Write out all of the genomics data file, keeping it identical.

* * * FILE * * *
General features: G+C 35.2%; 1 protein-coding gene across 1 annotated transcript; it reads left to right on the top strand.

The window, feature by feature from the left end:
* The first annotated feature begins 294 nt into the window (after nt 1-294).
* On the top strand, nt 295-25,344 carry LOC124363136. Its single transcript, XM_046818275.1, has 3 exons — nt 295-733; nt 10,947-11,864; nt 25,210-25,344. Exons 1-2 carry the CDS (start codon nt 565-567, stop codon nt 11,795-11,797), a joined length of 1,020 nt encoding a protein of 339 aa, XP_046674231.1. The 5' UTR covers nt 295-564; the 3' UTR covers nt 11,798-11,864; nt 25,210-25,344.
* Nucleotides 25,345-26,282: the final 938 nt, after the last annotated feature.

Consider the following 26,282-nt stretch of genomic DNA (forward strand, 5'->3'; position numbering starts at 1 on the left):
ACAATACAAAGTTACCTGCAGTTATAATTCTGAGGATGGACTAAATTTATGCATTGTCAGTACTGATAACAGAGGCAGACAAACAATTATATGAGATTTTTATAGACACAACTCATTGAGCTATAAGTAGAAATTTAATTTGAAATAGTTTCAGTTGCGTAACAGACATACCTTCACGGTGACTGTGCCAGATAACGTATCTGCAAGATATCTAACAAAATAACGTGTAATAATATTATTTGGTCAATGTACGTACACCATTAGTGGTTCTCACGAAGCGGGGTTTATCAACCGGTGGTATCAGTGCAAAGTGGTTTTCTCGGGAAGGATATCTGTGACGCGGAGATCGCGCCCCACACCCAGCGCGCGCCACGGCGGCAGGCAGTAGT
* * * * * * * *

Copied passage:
General features: G+C 35.2%; 1 protein-coding gene across 1 annotated transcript; it reads left to right on the top strand.

The window, feature by feature from the left end:
* The first annotated feature begins 294 nt into the window (after nt 1-294).
* On the top strand, nt 295-25,344 carry LOC124363136. Its single transcript, XM_046818275.1, has 3 exons — nt 295-733; nt 10,947-11,864; nt 25,210-25,344. Exons 1-2 carry the CDS (start codon nt 565-567, stop codon nt 11,795-11,797), a joined length of 1,020 nt encoding a protein of 339 aa, XP_046674231.1. The 5' UTR covers nt 295-564; the 3' UTR covers nt 11,798-11,864; nt 25,210-25,344.
* Nucleotides 25,345-26,282: the final 938 nt, after the last annotated feature.

Consider the following 26,282-nt stretch of genomic DNA (forward strand, 5'->3'; position numbering starts at 1 on the left):
ACAATACAAAGTTACCTGCAGTTATAATTCTGAGGATGGACTAAATTTATGCATTGTCAGTACTGATAACAGAGGCAGACAAACAATTATATGAGATTTTTATAGACACAACTCATTGAGCTATAAGTAGAAATTTAATTTGAAATAGTTTCAGTTGCGTAACAGACATACCTTCACGGTGACTGTGCCAGATAACGTATCTGCAAGATATCTAACAAAATAACGTGTAATAATATTATTTGGTCAATGTACGTACACCATTAGTGGTTCTCACGAAGCGGGGTTTATCAACCGGTGGTATCAGTGCAAAGTGGTTTTCTCGGGAAGGATATCTGTGACGCGGAGATCGCGCCCCACACCCAGCGCGCGCCACGGCGGCAGGCAGTAGT